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Hello and welcome to the movie blog of author John DeFrank - FilmZ and Guy Sobriquet Malone - Researcher

Baby Driver


Baby Driver

Edgar Wright's movies can earn a good rating but not necessarily be recommended to a friend.  That's not a bad thing.  We love Wes Anderson and the Coen brothers, but we realize that generally speaking, they appeal to some sensibilities and not to others.  Once, after expressing our rapture over The Grand Budapest Hotel, a respected friend said it was one of the worst movies he had ever seen, so bad he was tempted to ask for his money back.  No Country for Old Men, in our opinion, is a masterpiece, but we have family members who hate it, all for their own reasons.

Wright's movies don't attract that kind of animosity; maybe it's because they are such good-natured fun and so visual.  The 43-year-old Brit wrote and directed the star-making Scott Pilgrim vs. the World (2010), a paean to video gamers and among my children's all-time favorites.  He also wrote and directed the wonderful Simon Pegg/Nick Frost Cornetto comedies Shaun of the Dead (2004), Hot Fuzz (2007), and The World's End (2013), and he wrote 2015's Ant-Man.   His films have been well-received by critics and wide swathes of the filmgoing public, and we have yet to hear anyone rate any of them lower than "It was all right."  And Baby Driver may be his most mainstream project to date.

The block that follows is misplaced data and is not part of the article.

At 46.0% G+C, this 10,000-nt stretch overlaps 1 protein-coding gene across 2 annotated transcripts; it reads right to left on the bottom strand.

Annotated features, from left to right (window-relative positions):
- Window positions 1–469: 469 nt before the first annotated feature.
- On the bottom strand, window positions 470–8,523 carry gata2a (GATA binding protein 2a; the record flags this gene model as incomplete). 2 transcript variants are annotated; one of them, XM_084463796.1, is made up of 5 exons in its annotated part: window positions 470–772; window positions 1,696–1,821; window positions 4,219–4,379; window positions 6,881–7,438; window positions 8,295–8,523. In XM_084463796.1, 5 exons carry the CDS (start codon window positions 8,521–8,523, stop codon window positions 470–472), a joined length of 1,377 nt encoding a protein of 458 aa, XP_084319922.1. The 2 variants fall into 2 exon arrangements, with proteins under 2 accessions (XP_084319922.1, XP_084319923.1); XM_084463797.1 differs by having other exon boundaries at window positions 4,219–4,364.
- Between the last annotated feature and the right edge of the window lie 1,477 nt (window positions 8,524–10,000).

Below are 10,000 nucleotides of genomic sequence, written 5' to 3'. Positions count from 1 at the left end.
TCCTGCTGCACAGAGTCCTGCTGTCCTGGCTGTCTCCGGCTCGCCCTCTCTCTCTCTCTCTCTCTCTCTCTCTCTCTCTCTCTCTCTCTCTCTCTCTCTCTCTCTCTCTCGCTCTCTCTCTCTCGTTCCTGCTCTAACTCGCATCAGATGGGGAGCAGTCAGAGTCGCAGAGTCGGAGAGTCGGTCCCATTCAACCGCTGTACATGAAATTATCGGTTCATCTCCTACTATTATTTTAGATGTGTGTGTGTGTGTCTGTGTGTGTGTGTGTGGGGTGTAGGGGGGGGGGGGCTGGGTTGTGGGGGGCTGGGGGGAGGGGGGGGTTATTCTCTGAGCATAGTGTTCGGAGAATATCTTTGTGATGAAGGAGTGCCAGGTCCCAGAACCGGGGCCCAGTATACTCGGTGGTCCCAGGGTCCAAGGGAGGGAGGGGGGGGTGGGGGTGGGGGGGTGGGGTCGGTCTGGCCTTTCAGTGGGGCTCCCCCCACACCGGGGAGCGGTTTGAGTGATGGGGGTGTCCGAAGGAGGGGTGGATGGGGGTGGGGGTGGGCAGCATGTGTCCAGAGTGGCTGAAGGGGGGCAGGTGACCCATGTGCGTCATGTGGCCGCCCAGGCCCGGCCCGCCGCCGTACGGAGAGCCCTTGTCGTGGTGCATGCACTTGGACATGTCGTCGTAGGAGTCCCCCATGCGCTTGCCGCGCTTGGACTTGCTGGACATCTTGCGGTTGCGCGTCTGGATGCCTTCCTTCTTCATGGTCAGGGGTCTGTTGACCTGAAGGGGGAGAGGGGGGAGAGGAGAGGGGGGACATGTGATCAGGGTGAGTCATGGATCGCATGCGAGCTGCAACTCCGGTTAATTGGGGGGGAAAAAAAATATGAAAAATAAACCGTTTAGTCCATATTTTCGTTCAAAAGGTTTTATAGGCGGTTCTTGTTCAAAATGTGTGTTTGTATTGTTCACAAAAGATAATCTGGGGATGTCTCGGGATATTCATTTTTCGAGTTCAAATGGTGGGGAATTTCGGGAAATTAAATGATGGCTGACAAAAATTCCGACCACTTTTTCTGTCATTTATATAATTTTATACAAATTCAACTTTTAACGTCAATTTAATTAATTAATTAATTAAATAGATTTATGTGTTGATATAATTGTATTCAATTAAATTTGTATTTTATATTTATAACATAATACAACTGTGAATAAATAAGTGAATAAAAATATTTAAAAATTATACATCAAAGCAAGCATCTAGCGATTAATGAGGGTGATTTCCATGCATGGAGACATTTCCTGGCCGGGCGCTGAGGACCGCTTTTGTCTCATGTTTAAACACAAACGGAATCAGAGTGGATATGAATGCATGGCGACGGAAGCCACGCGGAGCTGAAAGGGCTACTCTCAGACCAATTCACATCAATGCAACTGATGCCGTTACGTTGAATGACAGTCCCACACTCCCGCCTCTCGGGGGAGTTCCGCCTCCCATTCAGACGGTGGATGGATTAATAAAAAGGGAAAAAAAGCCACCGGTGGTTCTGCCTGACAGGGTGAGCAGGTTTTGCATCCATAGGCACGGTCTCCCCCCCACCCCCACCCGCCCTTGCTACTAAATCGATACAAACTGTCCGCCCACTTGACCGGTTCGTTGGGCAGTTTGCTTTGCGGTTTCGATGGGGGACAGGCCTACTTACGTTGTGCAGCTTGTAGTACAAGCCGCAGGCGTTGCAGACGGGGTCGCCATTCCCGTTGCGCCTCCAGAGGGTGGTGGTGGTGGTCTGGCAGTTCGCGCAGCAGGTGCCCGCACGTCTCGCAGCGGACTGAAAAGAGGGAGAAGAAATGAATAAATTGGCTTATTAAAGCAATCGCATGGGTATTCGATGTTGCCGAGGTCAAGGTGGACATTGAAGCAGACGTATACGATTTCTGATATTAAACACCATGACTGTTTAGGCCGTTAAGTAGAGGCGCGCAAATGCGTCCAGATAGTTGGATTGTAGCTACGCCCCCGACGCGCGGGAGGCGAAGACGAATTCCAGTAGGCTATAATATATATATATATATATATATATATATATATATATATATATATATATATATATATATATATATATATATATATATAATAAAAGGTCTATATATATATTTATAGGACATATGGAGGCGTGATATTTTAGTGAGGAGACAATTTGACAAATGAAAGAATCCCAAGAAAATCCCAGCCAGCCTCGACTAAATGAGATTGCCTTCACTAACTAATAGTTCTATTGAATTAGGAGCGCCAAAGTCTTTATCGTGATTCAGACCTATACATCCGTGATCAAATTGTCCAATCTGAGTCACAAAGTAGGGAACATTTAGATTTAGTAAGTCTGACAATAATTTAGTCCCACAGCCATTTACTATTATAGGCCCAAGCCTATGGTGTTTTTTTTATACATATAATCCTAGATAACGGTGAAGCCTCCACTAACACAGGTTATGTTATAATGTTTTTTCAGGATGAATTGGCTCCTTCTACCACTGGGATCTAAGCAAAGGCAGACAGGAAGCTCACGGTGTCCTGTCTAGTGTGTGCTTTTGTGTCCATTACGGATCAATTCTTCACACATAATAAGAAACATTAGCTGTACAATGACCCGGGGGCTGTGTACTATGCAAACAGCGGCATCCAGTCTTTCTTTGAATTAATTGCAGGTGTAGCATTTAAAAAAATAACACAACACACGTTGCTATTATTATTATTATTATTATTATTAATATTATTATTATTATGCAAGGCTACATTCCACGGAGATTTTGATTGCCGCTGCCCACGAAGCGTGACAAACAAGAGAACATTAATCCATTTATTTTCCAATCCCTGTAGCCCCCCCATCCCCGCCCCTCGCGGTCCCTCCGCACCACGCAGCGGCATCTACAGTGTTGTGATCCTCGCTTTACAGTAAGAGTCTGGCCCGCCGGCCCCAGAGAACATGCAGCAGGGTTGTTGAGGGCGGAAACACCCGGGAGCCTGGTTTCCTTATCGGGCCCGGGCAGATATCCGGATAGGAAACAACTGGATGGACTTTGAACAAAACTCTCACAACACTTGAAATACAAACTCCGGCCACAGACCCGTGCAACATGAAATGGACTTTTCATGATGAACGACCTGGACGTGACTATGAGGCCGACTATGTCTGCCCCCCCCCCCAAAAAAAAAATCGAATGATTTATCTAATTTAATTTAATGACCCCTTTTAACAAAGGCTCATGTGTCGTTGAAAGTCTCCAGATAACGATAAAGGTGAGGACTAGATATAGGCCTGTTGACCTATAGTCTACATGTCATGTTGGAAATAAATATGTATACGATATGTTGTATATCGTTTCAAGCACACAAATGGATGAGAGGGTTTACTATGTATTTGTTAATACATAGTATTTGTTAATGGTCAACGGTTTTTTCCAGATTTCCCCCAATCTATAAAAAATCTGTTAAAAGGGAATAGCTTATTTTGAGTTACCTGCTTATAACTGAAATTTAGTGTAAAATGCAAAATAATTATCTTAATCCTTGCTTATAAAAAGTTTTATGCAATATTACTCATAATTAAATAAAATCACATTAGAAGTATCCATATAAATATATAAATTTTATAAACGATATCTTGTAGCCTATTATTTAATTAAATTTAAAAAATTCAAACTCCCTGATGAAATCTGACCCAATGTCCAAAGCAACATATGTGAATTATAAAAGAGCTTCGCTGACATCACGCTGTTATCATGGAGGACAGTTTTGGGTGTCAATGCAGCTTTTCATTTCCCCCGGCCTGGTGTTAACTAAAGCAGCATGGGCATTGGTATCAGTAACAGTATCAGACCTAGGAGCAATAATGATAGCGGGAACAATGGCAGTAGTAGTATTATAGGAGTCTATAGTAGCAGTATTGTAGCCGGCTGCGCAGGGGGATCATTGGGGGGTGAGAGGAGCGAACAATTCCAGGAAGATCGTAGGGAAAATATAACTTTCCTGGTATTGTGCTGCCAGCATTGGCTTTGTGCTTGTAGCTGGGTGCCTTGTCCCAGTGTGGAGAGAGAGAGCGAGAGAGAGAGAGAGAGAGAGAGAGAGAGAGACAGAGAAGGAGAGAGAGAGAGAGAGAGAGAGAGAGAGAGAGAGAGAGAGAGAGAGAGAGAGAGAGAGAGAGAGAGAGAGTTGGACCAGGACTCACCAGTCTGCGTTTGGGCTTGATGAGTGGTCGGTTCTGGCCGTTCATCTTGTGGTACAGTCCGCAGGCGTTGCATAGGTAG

We first meet Baby (Ansel Elgort) at his job, behind the wheel of a car, waiting curbside while his three partners are pulling off a broad-daylight heist.  While they do their job, Baby picks the perfect song for the moment on his iPod and goes into full-blown karaoke.  The robbers burst out of the doors and into the car, alarms blaring behind them.  The car doors close, and Baby exhibits his special talent: driver-savant, barreling through and around traffic with cops at every turn, a vehicular ballet set to the pulse-pounding strains of "Bellbottoms" blasting through his earbuds and to us.  The heist's mastermind is Doc (Kevin Spacey), a dangerous and deadpan boss who arranges the capers and switches up team members from job to job--except Baby, who is on every job, always the driver.

Baby, you see, crossed Doc once, but the gangster had a soft spot for the boy, allowing him to work off his debt in exchange for his life.  Outside of work, Baby doesn't have much of a life.  His only friend is a wheelchair-bound deaf-mute with whom Baby lives and communicates in sign language.  This is fine for the young driver because he has tinnitus--a permanent ringing in the ears brought on by a childhood accident.  He drowns it out with home-made playlists and mash-ups, piping them through his earbuds at ear-splitting levels.  One day, he meets Debora (Lily James), a sweet waitress at a throwback diner and he begins to envision a brighter future, one that includes the two of them riding off into the sunset.  As soon as his commitment to Doc ends.